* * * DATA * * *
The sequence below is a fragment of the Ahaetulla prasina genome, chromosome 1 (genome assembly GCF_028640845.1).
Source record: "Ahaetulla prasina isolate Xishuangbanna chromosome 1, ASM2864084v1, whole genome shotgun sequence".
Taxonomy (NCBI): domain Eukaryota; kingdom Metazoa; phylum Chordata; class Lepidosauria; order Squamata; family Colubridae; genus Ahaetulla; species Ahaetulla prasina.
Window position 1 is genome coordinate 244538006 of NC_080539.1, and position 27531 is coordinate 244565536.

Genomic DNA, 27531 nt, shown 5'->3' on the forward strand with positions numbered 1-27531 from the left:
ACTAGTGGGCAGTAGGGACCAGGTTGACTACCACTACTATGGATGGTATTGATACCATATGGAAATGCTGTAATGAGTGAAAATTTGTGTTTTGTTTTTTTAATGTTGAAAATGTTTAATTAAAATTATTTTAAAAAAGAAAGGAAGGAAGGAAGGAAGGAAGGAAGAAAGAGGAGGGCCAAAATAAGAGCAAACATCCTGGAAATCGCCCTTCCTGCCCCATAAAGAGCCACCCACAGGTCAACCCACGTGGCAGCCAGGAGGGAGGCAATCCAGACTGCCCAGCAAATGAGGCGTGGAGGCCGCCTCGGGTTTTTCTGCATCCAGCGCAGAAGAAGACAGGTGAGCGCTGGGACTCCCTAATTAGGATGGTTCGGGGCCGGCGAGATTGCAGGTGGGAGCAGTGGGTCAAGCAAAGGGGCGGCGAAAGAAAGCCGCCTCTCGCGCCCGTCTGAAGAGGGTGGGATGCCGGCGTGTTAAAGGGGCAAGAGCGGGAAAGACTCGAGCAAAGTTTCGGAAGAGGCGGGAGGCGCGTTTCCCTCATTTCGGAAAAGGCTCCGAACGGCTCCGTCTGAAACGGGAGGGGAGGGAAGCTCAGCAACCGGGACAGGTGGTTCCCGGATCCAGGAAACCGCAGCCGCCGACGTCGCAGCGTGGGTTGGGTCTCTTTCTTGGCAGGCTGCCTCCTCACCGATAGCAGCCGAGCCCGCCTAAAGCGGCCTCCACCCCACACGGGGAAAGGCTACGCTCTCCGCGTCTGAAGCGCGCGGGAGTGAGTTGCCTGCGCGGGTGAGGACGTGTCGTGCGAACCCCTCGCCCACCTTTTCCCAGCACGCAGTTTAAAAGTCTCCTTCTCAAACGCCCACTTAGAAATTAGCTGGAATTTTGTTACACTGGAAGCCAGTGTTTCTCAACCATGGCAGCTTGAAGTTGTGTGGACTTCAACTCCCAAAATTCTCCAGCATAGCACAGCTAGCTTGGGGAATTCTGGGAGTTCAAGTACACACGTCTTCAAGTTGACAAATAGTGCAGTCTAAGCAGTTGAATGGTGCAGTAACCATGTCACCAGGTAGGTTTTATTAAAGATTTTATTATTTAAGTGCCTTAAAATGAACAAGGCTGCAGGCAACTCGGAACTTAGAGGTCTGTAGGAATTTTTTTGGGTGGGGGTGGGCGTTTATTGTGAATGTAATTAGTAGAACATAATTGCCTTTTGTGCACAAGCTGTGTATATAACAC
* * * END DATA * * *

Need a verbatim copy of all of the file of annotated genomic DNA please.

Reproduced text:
The sequence below is a fragment of the Ahaetulla prasina genome, chromosome 1 (genome assembly GCF_028640845.1).
Source record: "Ahaetulla prasina isolate Xishuangbanna chromosome 1, ASM2864084v1, whole genome shotgun sequence".
Taxonomy (NCBI): domain Eukaryota; kingdom Metazoa; phylum Chordata; class Lepidosauria; order Squamata; family Colubridae; genus Ahaetulla; species Ahaetulla prasina.
Window position 1 is genome coordinate 244538006 of NC_080539.1, and position 27531 is coordinate 244565536.

Genomic DNA, 27531 nt, shown 5'->3' on the forward strand with positions numbered 1-27531 from the left:
ACTAGTGGGCAGTAGGGACCAGGTTGACTACCACTACTATGGATGGTATTGATACCATATGGAAATGCTGTAATGAGTGAAAATTTGTGTTTTGTTTTTTTAATGTTGAAAATGTTTAATTAAAATTATTTTAAAAAAGAAAGGAAGGAAGGAAGGAAGGAAGGAAGAAAGAGGAGGGCCAAAATAAGAGCAAACATCCTGGAAATCGCCCTTCCTGCCCCATAAAGAGCCACCCACAGGTCAACCCACGTGGCAGCCAGGAGGGAGGCAATCCAGACTGCCCAGCAAATGAGGCGTGGAGGCCGCCTCGGGTTTTTCTGCATCCAGCGCAGAAGAAGACAGGTGAGCGCTGGGACTCCCTAATTAGGATGGTTCGGGGCCGGCGAGATTGCAGGTGGGAGCAGTGGGTCAAGCAAAGGGGCGGCGAAAGAAAGCCGCCTCTCGCGCCCGTCTGAAGAGGGTGGGATGCCGGCGTGTTAAAGGGGCAAGAGCGGGAAAGACTCGAGCAAAGTTTCGGAAGAGGCGGGAGGCGCGTTTCCCTCATTTCGGAAAAGGCTCCGAACGGCTCCGTCTGAAACGGGAGGGGAGGGAAGCTCAGCAACCGGGACAGGTGGTTCCCGGATCCAGGAAACCGCAGCCGCCGACGTCGCAGCGTGGGTTGGGTCTCTTTCTTGGCAGGCTGCCTCCTCACCGATAGCAGCCGAGCCCGCCTAAAGCGGCCTCCACCCCACACGGGGAAAGGCTACGCTCTCCGCGTCTGAAGCGCGCGGGAGTGAGTTGCCTGCGCGGGTGAGGACGTGTCGTGCGAACCCCTCGCCCACCTTTTCCCAGCACGCAGTTTAAAAGTCTCCTTCTCAAACGCCCACTTAGAAATTAGCTGGAATTTTGTTACACTGGAAGCCAGTGTTTCTCAACCATGGCAGCTTGAAGTTGTGTGGACTTCAACTCCCAAAATTCTCCAGCATAGCACAGCTAGCTTGGGGAATTCTGGGAGTTCAAGTACACACGTCTTCAAGTTGACAAATAGTGCAGTCTAAGCAGTTGAATGGTGCAGTAACCATGTCACCAGGTAGGTTTTATTAAAGATTTTATTATTTAAGTGCCTTAAAATGAACAAGGCTGCAGGCAACTCGGAACTTAGAGGTCTGTAGGAATTTTTTTGGGTGGGGGTGGGCGTTTATTGTGAATGTAATTAGTAGAACATAATTGCCTTTTGTGCACAAGCTGTGTATATAACAC